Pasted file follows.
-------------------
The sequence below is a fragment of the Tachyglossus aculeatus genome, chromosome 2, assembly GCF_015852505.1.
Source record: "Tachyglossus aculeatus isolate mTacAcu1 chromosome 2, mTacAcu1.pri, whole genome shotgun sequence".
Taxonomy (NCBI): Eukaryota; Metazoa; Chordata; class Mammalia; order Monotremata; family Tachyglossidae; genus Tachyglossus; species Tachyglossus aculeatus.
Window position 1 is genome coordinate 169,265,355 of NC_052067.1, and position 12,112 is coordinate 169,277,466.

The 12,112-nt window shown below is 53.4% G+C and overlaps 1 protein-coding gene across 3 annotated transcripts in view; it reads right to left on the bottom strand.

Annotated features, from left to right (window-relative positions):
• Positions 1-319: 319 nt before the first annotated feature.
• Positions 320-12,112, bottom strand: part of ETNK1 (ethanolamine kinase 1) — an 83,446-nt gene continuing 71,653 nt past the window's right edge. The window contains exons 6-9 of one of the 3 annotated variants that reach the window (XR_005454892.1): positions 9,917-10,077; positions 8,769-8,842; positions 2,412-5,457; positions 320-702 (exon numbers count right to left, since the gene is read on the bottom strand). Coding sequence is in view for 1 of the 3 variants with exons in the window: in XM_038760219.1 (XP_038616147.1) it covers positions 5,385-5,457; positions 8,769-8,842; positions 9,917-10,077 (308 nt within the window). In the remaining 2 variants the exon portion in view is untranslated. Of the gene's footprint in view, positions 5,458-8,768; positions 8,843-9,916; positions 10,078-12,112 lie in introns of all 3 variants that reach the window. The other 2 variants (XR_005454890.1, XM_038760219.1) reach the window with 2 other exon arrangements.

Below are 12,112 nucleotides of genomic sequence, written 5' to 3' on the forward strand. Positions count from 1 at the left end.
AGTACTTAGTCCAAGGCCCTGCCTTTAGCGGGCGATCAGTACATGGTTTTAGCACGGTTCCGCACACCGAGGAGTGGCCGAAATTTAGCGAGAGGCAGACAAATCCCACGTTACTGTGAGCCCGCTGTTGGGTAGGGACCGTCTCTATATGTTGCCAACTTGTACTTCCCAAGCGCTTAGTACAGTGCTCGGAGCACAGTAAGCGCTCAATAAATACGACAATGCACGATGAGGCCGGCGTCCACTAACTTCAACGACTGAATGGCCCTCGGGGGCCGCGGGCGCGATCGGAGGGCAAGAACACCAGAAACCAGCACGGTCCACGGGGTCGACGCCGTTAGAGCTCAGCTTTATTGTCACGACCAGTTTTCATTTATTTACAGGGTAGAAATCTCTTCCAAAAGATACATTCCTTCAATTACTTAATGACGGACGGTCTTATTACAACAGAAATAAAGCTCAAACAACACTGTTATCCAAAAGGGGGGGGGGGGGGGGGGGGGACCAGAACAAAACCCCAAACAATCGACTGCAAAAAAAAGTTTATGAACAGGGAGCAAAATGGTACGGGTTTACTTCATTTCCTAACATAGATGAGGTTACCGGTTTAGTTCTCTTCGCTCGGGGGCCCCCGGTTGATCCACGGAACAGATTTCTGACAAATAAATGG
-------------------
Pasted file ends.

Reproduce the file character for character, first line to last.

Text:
The sequence below is a fragment of the Tachyglossus aculeatus genome, chromosome 2, assembly GCF_015852505.1.
Source record: "Tachyglossus aculeatus isolate mTacAcu1 chromosome 2, mTacAcu1.pri, whole genome shotgun sequence".
Taxonomy (NCBI): Eukaryota; Metazoa; Chordata; class Mammalia; order Monotremata; family Tachyglossidae; genus Tachyglossus; species Tachyglossus aculeatus.
Window position 1 is genome coordinate 169,265,355 of NC_052067.1, and position 12,112 is coordinate 169,277,466.

The 12,112-nt window shown below is 53.4% G+C and overlaps 1 protein-coding gene across 3 annotated transcripts in view; it reads right to left on the bottom strand.

Annotated features, from left to right (window-relative positions):
• Positions 1-319: 319 nt before the first annotated feature.
• Positions 320-12,112, bottom strand: part of ETNK1 (ethanolamine kinase 1) — an 83,446-nt gene continuing 71,653 nt past the window's right edge. The window contains exons 6-9 of one of the 3 annotated variants that reach the window (XR_005454892.1): positions 9,917-10,077; positions 8,769-8,842; positions 2,412-5,457; positions 320-702 (exon numbers count right to left, since the gene is read on the bottom strand). Coding sequence is in view for 1 of the 3 variants with exons in the window: in XM_038760219.1 (XP_038616147.1) it covers positions 5,385-5,457; positions 8,769-8,842; positions 9,917-10,077 (308 nt within the window). In the remaining 2 variants the exon portion in view is untranslated. Of the gene's footprint in view, positions 5,458-8,768; positions 8,843-9,916; positions 10,078-12,112 lie in introns of all 3 variants that reach the window. The other 2 variants (XR_005454890.1, XM_038760219.1) reach the window with 2 other exon arrangements.

Below are 12,112 nucleotides of genomic sequence, written 5' to 3' on the forward strand. Positions count from 1 at the left end.
AGTACTTAGTCCAAGGCCCTGCCTTTAGCGGGCGATCAGTACATGGTTTTAGCACGGTTCCGCACACCGAGGAGTGGCCGAAATTTAGCGAGAGGCAGACAAATCCCACGTTACTGTGAGCCCGCTGTTGGGTAGGGACCGTCTCTATATGTTGCCAACTTGTACTTCCCAAGCGCTTAGTACAGTGCTCGGAGCACAGTAAGCGCTCAATAAATACGACAATGCACGATGAGGCCGGCGTCCACTAACTTCAACGACTGAATGGCCCTCGGGGGCCGCGGGCGCGATCGGAGGGCAAGAACACCAGAAACCAGCACGGTCCACGGGGTCGACGCCGTTAGAGCTCAGCTTTATTGTCACGACCAGTTTTCATTTATTTACAGGGTAGAAATCTCTTCCAAAAGATACATTCCTTCAATTACTTAATGACGGACGGTCTTATTACAACAGAAATAAAGCTCAAACAACACTGTTATCCAAAAGGGGGGGGGGGGGGGGGGGGGACCAGAACAAAACCCCAAACAATCGACTGCAAAAAAAAGTTTATGAACAGGGAGCAAAATGGTACGGGTTTACTTCATTTCCTAACATAGATGAGGTTACCGGTTTAGTTCTCTTCGCTCGGGGGCCCCCGGTTGATCCACGGAACAGATTTCTGACAAATAAATGG